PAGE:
Don’t graduate if you don’t have the latest tech skills | Politics and Law – CNET News
By Heidi Golledge
The overall unemployment rate is moving at a snail’s pace — and not always in the right direction. Particularly troubling is the stubbornness of America’s youth unemployment rate, which is still hovering over 16 percent. Even for those who do find jobs out of college in the past two years, more than 40 percent are working jobs that don’t require a degree. More than 280,000 college graduates last year were working minimum-wage jobs, according to the Labor Department. We must begin to ask ourselves: What’s keeping these hopeful workers from gainful employment?
The answer is education. A large number of the available jobs belong to the increasingly important technology sector, requiring specific technological or engineering training. Though 1.8 million students are set to graduate this year, only 16 percent will do so with degrees in science, math, or engineering, far less than their foreign counterparts. Looking at the current crop of college graduates, high-tech companies like Google, Facebook, and Intel are struggling to fill their rapidly expanding corporate rosters. As a result, they’ve naturally turned to the rest of the world to fill their needs.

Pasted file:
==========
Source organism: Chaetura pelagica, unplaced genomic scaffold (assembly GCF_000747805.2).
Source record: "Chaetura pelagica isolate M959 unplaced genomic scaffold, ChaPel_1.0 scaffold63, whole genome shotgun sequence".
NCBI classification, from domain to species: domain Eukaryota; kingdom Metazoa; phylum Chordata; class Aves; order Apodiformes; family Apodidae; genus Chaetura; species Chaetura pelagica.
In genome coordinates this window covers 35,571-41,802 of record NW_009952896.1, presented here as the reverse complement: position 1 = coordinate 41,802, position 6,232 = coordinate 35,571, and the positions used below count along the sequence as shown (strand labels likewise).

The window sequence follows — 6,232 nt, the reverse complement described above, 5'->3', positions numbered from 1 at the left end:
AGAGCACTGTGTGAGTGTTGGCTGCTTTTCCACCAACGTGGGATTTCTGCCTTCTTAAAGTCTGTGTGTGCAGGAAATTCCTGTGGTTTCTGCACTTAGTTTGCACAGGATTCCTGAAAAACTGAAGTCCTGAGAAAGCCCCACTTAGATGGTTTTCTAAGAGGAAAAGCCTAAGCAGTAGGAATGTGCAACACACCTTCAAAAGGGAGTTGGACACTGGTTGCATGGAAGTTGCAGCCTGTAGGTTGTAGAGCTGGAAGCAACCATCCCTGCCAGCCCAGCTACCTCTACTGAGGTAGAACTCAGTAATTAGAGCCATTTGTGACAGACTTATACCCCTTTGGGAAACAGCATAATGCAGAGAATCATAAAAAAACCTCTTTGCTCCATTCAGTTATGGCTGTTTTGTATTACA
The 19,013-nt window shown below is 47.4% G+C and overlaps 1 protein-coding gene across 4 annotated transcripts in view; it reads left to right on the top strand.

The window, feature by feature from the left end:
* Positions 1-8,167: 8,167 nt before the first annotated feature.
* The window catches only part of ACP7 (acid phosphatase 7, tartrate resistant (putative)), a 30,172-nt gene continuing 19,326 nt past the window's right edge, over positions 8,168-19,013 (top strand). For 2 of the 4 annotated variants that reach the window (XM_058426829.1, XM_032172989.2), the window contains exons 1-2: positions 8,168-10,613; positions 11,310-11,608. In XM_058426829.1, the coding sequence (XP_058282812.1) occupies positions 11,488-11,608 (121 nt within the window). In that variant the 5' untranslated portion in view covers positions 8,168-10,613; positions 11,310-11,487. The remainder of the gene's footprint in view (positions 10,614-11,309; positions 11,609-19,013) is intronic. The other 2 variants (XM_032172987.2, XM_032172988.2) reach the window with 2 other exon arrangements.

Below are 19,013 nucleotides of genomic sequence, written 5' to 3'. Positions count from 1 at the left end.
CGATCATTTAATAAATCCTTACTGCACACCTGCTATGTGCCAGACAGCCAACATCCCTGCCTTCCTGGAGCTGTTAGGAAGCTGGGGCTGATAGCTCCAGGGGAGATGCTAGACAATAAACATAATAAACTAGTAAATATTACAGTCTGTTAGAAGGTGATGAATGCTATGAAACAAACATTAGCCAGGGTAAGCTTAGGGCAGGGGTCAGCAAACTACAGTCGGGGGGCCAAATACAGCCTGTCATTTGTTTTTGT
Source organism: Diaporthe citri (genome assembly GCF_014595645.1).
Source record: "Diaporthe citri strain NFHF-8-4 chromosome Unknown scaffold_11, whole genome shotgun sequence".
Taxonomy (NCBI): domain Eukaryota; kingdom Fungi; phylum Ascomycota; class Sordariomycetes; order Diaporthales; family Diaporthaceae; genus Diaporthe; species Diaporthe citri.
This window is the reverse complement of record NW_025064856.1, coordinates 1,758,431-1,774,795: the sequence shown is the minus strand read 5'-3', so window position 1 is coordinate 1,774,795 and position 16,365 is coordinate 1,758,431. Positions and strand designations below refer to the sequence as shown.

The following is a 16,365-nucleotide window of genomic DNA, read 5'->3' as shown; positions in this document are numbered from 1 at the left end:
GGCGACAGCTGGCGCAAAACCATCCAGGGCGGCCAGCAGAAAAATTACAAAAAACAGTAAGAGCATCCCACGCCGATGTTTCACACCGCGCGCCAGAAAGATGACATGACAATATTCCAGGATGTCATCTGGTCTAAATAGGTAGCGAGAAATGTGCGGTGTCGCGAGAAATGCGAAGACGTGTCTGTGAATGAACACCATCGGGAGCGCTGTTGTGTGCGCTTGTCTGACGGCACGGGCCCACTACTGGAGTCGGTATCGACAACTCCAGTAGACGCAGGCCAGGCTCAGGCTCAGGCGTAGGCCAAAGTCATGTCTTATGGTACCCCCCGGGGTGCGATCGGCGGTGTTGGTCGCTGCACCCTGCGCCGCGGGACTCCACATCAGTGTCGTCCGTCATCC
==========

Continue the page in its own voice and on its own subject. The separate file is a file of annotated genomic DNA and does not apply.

Unfortunately, their hiring prospects are just as challenging when they turn abroad. Expanding companies have been limited by the federal government’s current immigration policy, which awards just 65,000 high-skilled H-1B visas to prospective workers per year. Under a new plan being floated in the U.S. Senate by the so-called Gang of Eight, the number of these visas would increase to 110,000 per year.